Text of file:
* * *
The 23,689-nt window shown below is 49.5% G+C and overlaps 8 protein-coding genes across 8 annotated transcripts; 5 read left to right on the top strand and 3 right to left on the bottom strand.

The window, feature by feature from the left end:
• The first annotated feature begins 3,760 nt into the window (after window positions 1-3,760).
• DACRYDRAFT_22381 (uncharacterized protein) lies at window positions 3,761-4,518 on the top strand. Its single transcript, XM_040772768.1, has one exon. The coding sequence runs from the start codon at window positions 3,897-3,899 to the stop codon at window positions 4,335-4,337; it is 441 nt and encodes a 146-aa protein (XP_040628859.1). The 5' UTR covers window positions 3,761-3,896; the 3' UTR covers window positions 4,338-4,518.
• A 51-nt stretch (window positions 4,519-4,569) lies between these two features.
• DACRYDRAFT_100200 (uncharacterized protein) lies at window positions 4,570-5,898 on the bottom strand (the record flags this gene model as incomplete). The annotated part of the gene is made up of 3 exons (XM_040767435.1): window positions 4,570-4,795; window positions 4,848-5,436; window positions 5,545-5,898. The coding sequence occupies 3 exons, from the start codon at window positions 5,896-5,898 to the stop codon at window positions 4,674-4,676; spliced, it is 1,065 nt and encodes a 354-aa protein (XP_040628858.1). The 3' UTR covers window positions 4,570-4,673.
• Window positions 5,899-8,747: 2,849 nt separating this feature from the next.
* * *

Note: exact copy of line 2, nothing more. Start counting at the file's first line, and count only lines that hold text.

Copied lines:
The window, feature by feature from the left end: